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The water question in feminism: water control and gender inequities in a neo-liberal era

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The current neo-liberal moment in water policy appears to offer possibilities for realizing feminist ambitions. Several feminist scholars see the individualization and privatization of resource rights as offering possibilities for confronting gender inequalities rooted in, and reproduced by, historic and structural male favoured access to productive resources such as land and water. But we seriously doubt a progressive feminist potential of neo-liberal reforms in the water sector. We focus on water used for agricultural purposes, because neo-liberal water proposals are premised on taking water out of agriculture to uses with higher marginal economic returns. A first set of doubts involves water as a specific resource, largely because of its propensity to flow. Rights to water are less fixed and more prone to be contested at various levels and in different socio-legal domains than rights to other natural resources. The second set stems from our disagreement with the ideological underpinnings of the neo-liberal project. It reflects our concern about how water reforms articulate with wider political-economic structures and historical dynamics characterized by new ways of capitalist expansion. Furthermore, mainstream neo-liberal water policy language and concepts tend to hide precisely those issues that, from a critical feminist perspective, need to be questioned. Feminist reflections about tenure insecurity and social inequities in relation to water clash with the terms of a neo-liberal framework that invisibilizes, naturalizes and objectifies the politics and powers involved in water re-allocation. A feminist response calls for challenging the individualization, marketization and consumer/client focus of the neo-liberal paradigm.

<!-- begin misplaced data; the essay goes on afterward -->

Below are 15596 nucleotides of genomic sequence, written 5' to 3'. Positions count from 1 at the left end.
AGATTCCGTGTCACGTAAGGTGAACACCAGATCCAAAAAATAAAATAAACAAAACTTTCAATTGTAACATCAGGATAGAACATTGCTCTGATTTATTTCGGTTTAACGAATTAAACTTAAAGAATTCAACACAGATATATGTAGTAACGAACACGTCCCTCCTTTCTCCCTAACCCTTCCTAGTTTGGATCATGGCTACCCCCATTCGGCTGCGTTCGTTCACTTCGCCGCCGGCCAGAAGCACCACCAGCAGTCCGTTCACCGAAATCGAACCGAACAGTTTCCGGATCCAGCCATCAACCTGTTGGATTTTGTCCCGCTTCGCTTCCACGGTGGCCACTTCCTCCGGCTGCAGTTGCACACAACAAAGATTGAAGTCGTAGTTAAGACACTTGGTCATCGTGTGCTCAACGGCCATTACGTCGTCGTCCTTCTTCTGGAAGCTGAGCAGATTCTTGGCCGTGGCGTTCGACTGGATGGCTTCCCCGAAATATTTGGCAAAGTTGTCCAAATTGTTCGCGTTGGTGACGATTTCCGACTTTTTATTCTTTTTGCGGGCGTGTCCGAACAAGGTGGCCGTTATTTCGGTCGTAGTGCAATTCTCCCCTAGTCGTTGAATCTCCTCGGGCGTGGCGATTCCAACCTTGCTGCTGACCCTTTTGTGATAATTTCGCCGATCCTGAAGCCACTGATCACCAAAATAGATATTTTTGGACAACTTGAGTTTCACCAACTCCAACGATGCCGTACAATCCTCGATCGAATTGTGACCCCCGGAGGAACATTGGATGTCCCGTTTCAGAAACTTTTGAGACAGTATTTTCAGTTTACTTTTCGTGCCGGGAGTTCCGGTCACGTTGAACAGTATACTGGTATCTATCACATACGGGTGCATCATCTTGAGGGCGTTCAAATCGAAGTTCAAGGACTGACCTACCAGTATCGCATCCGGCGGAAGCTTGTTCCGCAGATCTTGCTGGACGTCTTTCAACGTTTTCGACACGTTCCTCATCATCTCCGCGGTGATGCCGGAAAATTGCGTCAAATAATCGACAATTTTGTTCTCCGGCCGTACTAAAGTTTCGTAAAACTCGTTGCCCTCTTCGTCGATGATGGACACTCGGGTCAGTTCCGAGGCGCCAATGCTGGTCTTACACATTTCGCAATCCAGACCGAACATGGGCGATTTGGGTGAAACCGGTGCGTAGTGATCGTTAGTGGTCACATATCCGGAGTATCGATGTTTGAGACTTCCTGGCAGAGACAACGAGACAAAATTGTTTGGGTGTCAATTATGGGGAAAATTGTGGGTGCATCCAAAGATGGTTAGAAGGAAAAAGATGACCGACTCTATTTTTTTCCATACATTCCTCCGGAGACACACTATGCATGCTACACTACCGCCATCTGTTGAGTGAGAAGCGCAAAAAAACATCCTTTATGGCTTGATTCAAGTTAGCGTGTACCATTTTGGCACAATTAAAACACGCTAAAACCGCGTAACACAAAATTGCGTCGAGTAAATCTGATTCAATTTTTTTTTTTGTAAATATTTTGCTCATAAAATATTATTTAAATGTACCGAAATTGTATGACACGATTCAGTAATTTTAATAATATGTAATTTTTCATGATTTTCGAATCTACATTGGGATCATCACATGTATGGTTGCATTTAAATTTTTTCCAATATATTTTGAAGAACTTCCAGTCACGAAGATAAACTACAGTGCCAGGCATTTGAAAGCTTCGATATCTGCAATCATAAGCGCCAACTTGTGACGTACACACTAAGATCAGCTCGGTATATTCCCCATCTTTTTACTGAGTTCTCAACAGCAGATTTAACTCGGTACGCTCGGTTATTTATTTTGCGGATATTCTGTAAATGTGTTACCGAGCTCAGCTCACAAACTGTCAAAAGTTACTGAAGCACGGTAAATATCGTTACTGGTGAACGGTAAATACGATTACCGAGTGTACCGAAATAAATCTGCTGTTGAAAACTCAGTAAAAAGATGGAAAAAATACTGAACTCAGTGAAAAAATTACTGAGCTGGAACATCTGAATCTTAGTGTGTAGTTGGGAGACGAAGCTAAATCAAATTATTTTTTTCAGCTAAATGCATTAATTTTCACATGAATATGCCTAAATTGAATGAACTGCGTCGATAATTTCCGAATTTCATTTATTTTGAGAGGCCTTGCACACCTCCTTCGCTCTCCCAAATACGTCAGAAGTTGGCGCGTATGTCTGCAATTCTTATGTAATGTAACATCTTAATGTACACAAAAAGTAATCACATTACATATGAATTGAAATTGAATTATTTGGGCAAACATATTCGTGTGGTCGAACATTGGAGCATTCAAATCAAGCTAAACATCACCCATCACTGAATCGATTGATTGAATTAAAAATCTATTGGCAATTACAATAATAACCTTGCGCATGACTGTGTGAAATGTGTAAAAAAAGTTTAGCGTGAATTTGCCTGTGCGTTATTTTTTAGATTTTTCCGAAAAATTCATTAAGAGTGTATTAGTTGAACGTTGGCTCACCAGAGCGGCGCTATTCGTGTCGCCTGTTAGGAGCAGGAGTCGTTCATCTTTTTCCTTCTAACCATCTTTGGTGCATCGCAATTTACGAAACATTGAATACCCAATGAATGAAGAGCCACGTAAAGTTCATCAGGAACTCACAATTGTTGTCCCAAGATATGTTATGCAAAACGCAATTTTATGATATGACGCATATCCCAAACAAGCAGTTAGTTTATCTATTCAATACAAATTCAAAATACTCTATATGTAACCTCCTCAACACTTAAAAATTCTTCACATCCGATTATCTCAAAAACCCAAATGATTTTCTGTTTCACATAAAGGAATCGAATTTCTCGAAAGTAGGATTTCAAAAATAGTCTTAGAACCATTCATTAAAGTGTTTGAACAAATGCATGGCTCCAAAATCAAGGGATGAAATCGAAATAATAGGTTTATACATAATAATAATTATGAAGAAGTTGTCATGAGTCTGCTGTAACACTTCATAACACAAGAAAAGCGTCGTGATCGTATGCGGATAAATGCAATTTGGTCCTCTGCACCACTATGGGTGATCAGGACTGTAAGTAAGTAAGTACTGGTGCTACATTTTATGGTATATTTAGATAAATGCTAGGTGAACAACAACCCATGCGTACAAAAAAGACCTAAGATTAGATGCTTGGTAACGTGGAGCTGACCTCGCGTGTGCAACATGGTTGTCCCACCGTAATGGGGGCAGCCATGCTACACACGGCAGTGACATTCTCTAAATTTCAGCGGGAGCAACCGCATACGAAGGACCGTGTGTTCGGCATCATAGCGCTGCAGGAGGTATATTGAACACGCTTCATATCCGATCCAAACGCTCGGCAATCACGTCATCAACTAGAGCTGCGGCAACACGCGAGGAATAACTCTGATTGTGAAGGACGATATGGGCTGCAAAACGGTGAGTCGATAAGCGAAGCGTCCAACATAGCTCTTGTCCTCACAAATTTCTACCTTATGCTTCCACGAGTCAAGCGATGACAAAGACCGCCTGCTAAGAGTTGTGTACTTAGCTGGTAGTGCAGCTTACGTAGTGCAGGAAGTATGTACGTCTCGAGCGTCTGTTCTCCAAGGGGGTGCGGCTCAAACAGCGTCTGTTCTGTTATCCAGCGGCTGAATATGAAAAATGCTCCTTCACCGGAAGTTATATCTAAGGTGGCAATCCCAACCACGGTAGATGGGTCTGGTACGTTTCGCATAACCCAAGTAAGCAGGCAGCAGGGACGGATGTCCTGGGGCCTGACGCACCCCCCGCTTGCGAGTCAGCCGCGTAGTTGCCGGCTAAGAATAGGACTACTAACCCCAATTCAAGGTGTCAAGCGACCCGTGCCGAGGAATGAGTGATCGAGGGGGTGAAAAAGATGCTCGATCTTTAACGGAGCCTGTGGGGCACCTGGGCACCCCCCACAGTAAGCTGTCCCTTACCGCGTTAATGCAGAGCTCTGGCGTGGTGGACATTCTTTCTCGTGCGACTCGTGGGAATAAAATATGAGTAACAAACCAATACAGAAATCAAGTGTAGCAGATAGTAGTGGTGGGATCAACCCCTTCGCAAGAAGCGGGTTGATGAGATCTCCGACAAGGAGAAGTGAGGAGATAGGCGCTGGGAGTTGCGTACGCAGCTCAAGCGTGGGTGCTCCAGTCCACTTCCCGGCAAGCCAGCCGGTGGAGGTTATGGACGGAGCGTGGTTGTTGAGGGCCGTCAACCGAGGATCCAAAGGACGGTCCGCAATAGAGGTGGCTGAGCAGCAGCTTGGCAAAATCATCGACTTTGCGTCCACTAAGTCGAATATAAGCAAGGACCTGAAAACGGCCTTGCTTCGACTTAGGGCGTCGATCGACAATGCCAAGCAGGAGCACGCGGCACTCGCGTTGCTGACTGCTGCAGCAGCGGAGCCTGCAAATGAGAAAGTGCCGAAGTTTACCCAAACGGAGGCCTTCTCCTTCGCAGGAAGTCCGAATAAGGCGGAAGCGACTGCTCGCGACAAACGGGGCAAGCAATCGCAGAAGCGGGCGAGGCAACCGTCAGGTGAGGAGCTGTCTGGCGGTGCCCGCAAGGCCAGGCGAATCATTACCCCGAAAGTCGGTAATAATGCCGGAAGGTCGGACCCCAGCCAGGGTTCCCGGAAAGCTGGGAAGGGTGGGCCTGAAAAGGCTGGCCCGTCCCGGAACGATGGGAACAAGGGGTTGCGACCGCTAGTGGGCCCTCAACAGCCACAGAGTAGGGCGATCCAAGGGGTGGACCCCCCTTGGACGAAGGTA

Keywords: feminism; gender; neo-liberalism; water management; water rights

Document Type: Research Article


Affiliations: 1: IHE-UNESCO Delft Institute for Water Education, Delft, The Netherlands 2: Wageningen University, Centre for Water and Climate, Irrigation and Water Engineering Group, Wageningen, The Netherlands

Publication date: August 1, 2009

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